Update medical technology. That's already happened. It's one of the three largely unknown benefits of Obamacare.

"Be the Greatest Job-Producing President in U.S. History"

Trump would have to create more than 22.3 million jobs to take that title. That's how many jobs President Obama created from the depths of the recession in January 2010 to the end of his term. President Clinton increased jobs the most percentage-wise, at 19.6 percent. Trump would have to create at least 29.3 million jobs to beat Clinton’s record

"Spend $1 trillion to rebuild U.S. infrastructure." On June 8, 2017, Trump's administration released the "" plan. It would spend $200 billion over 10 years to leverage $800 billion in business spending. It would reduce permit process time by eight years. It would create 1 million apprentices in two years.  needs to specify how it would leverage private spending. It also must pass Congress. 

. Construction is the most efficient use of federal dollars to create jobs. A U Mass/Amherst study found that 1 billion dollars spent on public works created 19,795 jobs. That's better than defense spending, which created 8,555 for the same cost. 

"Create jobs by eliminating outsourcing and bringing jobs back from Japan, China and Mexico." Trump is correct about the problem. The U.S. lost 34 percent of its manufacturing jobs between 1998 and 2010. Many were outsourced by U.S. companies to save money. Others were eliminated by new technology, including robotics, artificial intelligence and bio-engineering.  Government-sponsored training for these specialties might create more jobs for U.S. workers than would Trump's trade war. 

"Keep the U.S. minimum wage where it is so U.S. companies can compete." The U.S. minimum wage is $7.25 an hour. Many states with higher costs-of-living mandated higher wages. Ireland, the UK, Australia and six European Union countries have a higher minimum wage than the United States.

"Reduce the Debt by Growing the Economy 6 Percent"

Trump promised to grow the economy by 6 percent annually to increase tax revenues. That would be too fast for healthy economic growth. It would create inflation, a boom-bust cycle, and then a crash. 

Trump said that cutting taxes will achieve that level of growth. Trump's tax plan will cut income taxes and lower the corporate tax rate to 20 percent. But it will increase the deficit by $1 trillion over 10 years. Trump believes in supply-side economics. It says that tax cuts will drive enough growth to make up for the lost tax revenue. But Arthur Laffer, the originator of that theory, says tax rates must be higher than they are today for the strategy to work.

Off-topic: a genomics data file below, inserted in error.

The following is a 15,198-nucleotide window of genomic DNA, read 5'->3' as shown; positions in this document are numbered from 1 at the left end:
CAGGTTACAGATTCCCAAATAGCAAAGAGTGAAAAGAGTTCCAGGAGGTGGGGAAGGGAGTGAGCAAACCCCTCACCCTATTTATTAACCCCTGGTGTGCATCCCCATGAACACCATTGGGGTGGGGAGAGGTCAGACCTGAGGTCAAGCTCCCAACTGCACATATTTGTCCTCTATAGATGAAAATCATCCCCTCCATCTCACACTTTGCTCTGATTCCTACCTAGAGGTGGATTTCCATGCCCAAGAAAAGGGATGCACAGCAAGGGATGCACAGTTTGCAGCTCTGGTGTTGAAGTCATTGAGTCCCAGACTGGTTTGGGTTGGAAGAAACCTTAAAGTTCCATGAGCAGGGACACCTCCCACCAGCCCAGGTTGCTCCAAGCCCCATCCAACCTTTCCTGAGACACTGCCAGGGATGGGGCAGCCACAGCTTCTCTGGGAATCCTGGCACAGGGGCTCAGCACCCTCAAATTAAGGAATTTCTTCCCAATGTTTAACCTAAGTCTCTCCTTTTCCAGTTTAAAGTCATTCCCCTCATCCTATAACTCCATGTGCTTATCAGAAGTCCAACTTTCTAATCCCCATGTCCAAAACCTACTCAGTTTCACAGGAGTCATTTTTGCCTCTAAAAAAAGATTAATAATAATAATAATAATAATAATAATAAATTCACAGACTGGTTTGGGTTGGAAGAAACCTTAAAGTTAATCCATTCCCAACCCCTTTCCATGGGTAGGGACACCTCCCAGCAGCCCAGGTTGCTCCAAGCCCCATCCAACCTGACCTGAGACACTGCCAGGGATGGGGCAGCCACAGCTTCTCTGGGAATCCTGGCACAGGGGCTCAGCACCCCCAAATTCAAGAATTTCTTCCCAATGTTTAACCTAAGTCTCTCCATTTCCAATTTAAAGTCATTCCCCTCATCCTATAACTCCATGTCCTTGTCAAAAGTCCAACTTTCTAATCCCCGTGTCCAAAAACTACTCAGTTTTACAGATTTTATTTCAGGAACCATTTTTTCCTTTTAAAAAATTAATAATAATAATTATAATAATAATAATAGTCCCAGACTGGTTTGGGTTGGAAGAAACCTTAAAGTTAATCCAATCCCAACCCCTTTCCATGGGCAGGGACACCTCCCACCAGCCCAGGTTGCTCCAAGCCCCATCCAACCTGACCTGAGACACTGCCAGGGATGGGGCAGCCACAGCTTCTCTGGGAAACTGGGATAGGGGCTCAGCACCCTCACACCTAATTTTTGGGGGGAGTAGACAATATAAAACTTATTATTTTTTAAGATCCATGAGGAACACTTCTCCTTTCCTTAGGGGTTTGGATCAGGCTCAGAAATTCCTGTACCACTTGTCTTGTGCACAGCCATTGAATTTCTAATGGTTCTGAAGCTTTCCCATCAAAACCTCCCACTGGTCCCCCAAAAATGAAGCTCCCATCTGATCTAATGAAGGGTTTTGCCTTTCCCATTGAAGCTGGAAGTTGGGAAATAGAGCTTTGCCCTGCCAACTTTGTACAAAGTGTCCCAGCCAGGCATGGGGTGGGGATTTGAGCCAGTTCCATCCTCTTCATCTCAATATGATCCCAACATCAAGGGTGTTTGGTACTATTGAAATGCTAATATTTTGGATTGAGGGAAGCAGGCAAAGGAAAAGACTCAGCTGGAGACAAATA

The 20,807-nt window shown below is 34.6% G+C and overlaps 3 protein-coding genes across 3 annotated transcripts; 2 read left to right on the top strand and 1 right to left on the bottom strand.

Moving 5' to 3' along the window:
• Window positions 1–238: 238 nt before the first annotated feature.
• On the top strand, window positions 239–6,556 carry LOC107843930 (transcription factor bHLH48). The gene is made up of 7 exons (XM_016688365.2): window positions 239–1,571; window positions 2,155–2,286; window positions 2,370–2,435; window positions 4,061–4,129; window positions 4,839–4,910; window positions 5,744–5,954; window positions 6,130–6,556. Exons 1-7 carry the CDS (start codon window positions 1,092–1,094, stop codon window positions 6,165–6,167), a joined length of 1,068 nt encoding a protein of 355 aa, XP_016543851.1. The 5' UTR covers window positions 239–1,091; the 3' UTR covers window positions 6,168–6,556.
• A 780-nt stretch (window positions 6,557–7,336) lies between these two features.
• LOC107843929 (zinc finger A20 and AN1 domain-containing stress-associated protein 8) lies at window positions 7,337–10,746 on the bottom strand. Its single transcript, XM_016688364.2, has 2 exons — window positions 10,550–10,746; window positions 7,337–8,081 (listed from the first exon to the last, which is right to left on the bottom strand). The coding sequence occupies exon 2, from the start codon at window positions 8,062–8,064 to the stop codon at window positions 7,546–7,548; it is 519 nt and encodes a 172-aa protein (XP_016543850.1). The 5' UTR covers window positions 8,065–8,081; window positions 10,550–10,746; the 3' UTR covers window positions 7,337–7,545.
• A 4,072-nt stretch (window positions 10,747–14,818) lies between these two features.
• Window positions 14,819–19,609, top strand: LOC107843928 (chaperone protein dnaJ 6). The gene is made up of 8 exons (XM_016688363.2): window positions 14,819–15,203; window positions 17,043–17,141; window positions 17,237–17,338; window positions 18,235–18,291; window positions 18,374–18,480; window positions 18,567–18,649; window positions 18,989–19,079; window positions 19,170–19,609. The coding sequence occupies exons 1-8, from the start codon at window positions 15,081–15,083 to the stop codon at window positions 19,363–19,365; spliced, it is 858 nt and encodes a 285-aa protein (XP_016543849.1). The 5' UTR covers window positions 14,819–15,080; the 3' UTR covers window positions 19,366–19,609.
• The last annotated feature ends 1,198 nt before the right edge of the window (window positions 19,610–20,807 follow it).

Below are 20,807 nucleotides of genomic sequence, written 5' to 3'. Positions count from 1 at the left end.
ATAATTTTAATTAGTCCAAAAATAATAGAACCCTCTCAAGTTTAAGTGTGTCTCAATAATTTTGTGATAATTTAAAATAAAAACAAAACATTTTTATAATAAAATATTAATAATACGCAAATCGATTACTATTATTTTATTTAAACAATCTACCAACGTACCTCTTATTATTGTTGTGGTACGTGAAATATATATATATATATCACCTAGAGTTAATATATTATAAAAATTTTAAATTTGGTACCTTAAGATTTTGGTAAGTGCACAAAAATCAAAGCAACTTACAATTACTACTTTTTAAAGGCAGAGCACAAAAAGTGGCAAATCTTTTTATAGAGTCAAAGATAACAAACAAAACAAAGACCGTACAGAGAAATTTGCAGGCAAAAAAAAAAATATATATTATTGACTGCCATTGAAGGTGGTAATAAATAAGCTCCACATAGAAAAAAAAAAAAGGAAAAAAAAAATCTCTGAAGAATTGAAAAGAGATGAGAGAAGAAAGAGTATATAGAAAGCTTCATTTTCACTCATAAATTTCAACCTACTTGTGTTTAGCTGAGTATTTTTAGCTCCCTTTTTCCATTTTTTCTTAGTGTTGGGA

"Reduce the debt by eliminating waste and redundancy in federal spending." Trump demonstrated his cost-cutting ways in his  instead of an expensive PR campaign. His emphasis on finding ways to contain the costs is one of his strategies outlined in his book .  But his overall debt reduction plan instead adds $5.3 trillion to the nation's debt.

"Borrow knowing that if the economy crashed, you could make a deal. The ." These are the most . The first one is a blatant falsehood. If the economy collapsed, there would be no one to make a deal with. It would send the dollar into a collapse. That would send the entire world into another Great Depression.

Printing money would send the dollar back into decline. Interest rates would rise as creditors lost faith in U.S. Treasurys. That would create a recession.

Trump Discarded These Economic Policies

After meeting with Chinese President Xi Jinping on April 7, 2017, Trump reversed these following campaign promises.  

Label China a currency manipulator. Trump claims that China artificially undervalues its currency, the yuan, by 15 percent to 40 percent. Part of China's cost advantage is its cheaper standard of living that allows lower wages. Trump ignores that. He is incorrect to rail against the yuan's fixed exchange rate that's pegged to the dollar. In 2000, the yuan was undervalued by 30 percent. But a lot has changed since then.

First, former Treasury Secretary Hank Paulson convinced the People's Bank of China to increase the yuan's value against the dollar. It increased 2-3 percent between 2000 and 2013.

Second, the dollar has strengthened by 25 percent since 2014, taking the Chinese yuan with it. Now China's products cost that much more than its Southeast Asian competitors’. In August 2015, the PBOC tried letting the yuan/dollar exchange rate float in the free market. Right away, the yuan plummeted. If the yuan were undervalued, as Trump claims, it would have risen instead. Now, China's central bank is forced to take extreme steps to keep it propped up. That's why many economists now think yuan exchange rate to the dollar is overvalued, not undervalued as Trump claims. 

"." The United States imports $481.9 billion in consumer electronics, clothing and machinery from China. A lot of those "imports" are from U.S. corporations that send raw materials to China, and ship them back when they are completed. Trump's tariffs would reduce profits for these American firms and raise prices for American consumers. China might retaliate, raising its tariffs on imports from U.S. companies. 

Trump made some health care promises on the campaign trail that have been dropped. He promised to:

  • Allow health insurance companies to .
  • Expand Medicaid to all states by making it a block grant program.
  • Allow consumers to purchase drugs overseas.

At one point  similar to the Federal Employees Health Benefits Program. He has not mentioned it since being elected. The universal plan is what Obama proposed and Congress rejected.